Accepted Paper:

The Political Economy of Commodity Processing Promotion: A Comparison of Export Restrictions on Raw Materials in Africa  

Author:

Nicolai Schulz (University of Manchester)

Paper short abstract:

This paper tests the argument that due to a perceived or actual increased risk to their political survival, policy makers are less likely to severely tax or ban the export of commodities, the larger the share of the population that gains significant income from working in producing that commodity.

Paper long abstract:

Since the early 2000s, the totality of African countries has increasingly reverted to high export taxes and bans on raw commodities to promote processing industries. Notably, however, the employment of heavy export taxes and bans varies significantly across commodity sectors within the same country, as well as between the same commodity sectors across countries. Several theories and arguments in the economics, international political economy (IPE), and domestic politics literature might explain why governments severely tax and ban certain commodity exports but not others. Based on a critical discussion of these approaches, this paper makes the argument that due to a perceived or actual increased risk to their political survival, policy makers are less likely to severely tax or ban the export of commodities, the larger the share of the population that gains significant income from working in producing that commodity. Employing a mix of methods - specifically a large-N cross-sectional OLS analysis of 150 country-commodities as well as in-depth case study analyses of nine distinct commodities based on field research in Ghana, Kenya, and Tanzania from March to December 2017 - it finds compelling evidence for the proposed argument and demonstrates that in African democracies the increased political threat of large producer groups appears to be particularly channeled through their electoral weight.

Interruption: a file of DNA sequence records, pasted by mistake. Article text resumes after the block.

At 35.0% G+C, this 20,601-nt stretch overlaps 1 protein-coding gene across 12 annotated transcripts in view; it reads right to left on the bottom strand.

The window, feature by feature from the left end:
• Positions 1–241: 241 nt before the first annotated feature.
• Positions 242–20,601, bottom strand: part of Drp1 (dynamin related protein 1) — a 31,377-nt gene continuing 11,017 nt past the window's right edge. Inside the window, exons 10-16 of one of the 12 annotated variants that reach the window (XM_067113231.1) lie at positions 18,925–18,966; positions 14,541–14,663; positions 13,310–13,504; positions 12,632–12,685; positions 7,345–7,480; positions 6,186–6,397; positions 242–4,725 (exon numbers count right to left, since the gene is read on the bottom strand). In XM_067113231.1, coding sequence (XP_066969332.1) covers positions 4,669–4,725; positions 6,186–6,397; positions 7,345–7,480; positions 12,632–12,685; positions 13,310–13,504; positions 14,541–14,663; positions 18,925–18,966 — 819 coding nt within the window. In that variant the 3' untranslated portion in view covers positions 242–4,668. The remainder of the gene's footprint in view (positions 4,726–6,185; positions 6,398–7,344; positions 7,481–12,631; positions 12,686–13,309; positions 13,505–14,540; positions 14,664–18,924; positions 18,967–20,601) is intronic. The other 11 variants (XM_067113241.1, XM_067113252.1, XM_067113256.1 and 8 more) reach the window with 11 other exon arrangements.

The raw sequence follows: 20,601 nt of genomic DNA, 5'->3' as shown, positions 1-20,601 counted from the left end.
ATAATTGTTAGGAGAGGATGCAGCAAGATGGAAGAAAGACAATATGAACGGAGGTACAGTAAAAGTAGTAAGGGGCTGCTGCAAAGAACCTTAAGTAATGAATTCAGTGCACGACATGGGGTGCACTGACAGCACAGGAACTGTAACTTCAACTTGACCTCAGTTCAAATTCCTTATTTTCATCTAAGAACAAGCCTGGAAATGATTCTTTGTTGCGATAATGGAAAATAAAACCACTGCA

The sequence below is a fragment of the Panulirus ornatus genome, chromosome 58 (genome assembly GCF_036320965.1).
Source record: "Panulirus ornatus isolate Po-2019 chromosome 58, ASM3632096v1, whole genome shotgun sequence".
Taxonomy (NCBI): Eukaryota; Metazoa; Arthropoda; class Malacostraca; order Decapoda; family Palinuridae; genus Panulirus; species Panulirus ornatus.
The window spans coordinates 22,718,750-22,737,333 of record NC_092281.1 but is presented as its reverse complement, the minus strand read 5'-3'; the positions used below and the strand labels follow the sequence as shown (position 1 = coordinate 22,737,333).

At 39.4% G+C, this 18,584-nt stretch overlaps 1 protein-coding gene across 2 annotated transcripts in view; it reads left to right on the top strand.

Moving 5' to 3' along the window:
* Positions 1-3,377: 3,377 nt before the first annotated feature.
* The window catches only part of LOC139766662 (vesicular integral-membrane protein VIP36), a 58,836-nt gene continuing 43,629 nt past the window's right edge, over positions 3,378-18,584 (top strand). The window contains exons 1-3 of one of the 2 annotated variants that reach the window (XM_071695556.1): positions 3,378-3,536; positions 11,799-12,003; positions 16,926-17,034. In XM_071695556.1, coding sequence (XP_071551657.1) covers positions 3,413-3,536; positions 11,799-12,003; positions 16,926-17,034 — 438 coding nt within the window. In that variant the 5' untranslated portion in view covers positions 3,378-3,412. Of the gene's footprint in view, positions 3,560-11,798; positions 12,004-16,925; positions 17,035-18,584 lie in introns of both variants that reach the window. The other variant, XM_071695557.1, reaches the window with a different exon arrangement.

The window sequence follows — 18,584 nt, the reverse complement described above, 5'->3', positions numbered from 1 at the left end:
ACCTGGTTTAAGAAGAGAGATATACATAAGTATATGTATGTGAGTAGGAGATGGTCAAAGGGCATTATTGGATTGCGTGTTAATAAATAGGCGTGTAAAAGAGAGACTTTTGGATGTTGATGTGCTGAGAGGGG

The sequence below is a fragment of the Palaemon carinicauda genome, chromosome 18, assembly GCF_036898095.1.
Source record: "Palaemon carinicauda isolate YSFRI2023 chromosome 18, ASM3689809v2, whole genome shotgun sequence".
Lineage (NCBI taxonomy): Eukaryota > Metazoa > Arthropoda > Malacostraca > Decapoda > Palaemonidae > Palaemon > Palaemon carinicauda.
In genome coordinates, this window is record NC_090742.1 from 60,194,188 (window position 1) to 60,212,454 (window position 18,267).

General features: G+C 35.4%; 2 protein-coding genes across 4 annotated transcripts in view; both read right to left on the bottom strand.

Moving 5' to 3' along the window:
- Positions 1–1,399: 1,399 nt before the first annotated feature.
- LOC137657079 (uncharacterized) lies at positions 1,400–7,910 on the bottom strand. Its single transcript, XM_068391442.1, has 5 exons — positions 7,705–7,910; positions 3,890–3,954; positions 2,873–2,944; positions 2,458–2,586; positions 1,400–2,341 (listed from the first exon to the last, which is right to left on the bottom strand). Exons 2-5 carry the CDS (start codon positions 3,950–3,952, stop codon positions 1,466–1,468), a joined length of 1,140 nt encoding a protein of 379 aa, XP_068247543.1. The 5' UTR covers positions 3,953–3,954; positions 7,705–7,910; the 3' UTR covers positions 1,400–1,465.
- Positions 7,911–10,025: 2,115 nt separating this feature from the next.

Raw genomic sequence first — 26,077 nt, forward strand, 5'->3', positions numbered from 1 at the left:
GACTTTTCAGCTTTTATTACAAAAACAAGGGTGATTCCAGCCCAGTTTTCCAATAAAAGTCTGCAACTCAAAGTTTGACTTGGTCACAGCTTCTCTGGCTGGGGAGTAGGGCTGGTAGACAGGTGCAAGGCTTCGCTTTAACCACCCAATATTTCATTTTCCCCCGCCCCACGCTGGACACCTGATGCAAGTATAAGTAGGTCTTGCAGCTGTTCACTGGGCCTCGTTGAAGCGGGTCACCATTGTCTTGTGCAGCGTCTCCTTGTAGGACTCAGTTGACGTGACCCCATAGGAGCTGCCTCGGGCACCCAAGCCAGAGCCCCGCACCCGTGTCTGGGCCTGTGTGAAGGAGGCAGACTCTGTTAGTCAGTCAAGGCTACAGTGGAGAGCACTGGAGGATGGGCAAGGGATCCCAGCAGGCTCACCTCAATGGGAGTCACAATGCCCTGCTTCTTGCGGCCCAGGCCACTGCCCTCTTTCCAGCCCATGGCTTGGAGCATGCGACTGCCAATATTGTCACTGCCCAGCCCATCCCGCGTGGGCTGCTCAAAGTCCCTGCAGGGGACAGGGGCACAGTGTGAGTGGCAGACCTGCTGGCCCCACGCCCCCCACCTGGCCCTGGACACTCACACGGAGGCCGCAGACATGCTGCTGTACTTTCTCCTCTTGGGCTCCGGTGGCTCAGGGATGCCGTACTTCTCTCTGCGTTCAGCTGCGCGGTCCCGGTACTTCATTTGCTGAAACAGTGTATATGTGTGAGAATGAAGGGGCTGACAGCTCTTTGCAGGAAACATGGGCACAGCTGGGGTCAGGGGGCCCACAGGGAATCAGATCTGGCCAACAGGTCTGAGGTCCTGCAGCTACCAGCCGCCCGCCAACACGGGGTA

Panel J03
The political economy of industrial policy and state-business relations in the 21st Century (Paper)